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Courts | Mexican Springs man charged for stabbing


A Mexican Springs, New Mexico, man on Monday agreed to plead guilty to involuntary manslaughter in the stabbing of a man who had assaulted his mother.

Quentin Smith, 22, is being held in custody by the U.S. Marshal’s Office in Albuquerque pending his sentencing, which has not been set yet.

Court records said the crime occurred on Sept. 24, 2021, at the home of the victim, who was identified as A.S., who was 56 at the time of the incident.

Navajo Police were called to the house with a report by one of Smith’s relatives who had gone with Smith to punish A.S. for what he did to Smith’s mother.

One of the witnesses to the stabbing, identified as M.S., 46, told FBI agents that she and her brother had gone to Gallup earlier that day to buy liquor and then drove to A.S.’s house to drink and talk. She was also listed in the court records as Smith’s mother.

M.S. said she had dated A.S. for about eight years and had been the victim of domestic abuse on numerous occasions. She said later that day, she and A.S. got into a verbal and physical argument. During the altercation, she said A.S. punched her and pulled her hair.

She and her brother, who was not able to protect her because he had a broken ankle, then left and went back to their residence.

When she got home, she told Smith what happened and he, along with his mother and other family members, went to A.S.’s house to show him he could not treat their mother like that. M.S. stressed that all they planned to do was beat him up.

Smith was particularly angry, saying, “I’m going to kick his ass.”

When A.S. opened the door, Smith and his mother ‘jumped him.”

As they drove to A.S.’s house, M.S. said she told Smith not to bring any weapons and settle the dispute with his fists.

She said all she did was kick A.S. in the face but it turned out that Smith had brought a pocket knife to the fight. Smith later told her that he had stabbed A.S. twice. She said he showed her the knife when they left the house.

The next day Smith agreed to waive his rights and be interviewed by FBI agents. He said when he went with his relatives to A.S.’s house, he knew A.S. had beat his mother several times and he decided that “finally something has to be done.”

He said when he and the others got to A.S.’s house, he became upset and the two began fighting. The two fell to the ground and A.S. was preparing to get on top of him when Smith said he “shanked him.” He said he was so intoxicated that he could not control himself.

A.S. managed to bite him in the hand but Smith countered by stabbing him in his back. A.S. told him to stop but he stabbed him again.

Smith and his relatives then left the house. At the time, they did not know A.S. had died.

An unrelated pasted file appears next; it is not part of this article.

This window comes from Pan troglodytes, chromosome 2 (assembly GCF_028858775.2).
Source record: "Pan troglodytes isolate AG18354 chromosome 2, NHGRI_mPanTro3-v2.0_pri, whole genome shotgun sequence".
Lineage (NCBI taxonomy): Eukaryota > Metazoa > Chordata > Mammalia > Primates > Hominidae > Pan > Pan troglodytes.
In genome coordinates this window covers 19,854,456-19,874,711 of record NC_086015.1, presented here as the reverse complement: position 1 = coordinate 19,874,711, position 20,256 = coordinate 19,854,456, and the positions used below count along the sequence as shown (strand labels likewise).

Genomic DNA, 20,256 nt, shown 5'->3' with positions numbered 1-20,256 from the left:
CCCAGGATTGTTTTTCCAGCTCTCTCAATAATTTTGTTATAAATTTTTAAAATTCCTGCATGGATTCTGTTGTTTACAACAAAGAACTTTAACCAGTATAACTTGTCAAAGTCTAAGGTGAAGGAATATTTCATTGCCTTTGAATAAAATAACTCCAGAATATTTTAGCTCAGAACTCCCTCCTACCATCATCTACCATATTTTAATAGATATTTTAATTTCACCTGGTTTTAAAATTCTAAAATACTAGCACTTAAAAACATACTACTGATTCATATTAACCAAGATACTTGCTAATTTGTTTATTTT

Smith said he went to his mother’s house and changed his clothes. He then drove to Gallup and rented a motel room. Later he drove back to his mother’s house and picked up the clothes he was wearing during the confrontation. He placed it in the trunk of his car and then got back on the road.

He had only gone a short way, however, before he was stopped by Navajo Police and arrested.

Smith, when told that A.S. had died, said he felt guilty.

ROTC instructor facing felony charges

A staff member at Shiprock High is facing several felony charges after it was discovered he had a sexual relationship with a student.

Ira B. Harris was employed by the school as a ROTC instructor. He now faces charges of engaging in a sexual act with another person if that person is incapable of appraising the nature of the conduct, committing a felony in Indian Country, receiving or distributing child pornography and tampering with evidence.

He is currently being held by the U. S. Marshal’s Office in Albuquerque. He faces a possible penalty of 40 years in prison.

Harris was arrested after family members discovered texts between the two and made screenshots of these conversations to show school officials. The texts included sections of conversation between the two talking about sex acts.

The victim was listed as a female who is taking special education classes at the school.

The texts showed that on Dec. 21, 2021, the two met at the school during the Christmas holidays and Harris then drove her to an unknown location on the back roads of the reservation where they had a sexual relationship.

Family members had become worried about her safety when they found she was not at home and began searching for her. They found her later in Harris’s car as he was driving her back home.

Court records said the two communicated with each other though tablets. A number of inappropriate photographs were found on the two tablets the student used.

On one of the tablets, investigators found this message from Harris: “Sorry, I can’t talk right now. I think I lost my job today. I might be going to jail once they read all of your text messages that you didn’t delete. And the police came over to my house today and took all of my guns because they think I might hurt myself.”

Another message said, “My life is totally ruined.”

The criminal complaint said Harris blames the victim for bringing in law enforcement because she did not delete the messages.

Her response showed a desire to meet him and continue the relationship which investigators said proves she was not capable of understanding the seriousness of the charges Harris faces.

About The Author

Bill Donovan

Bill Donovan wrote about Navajo Nation government and its people since 1971. He joined Navajo Times in 1976, and retired from full-time reporting in 2018 to move to Torrance, Calif., to be near his kids. He continued to write for the Times until his passing in August 2022.


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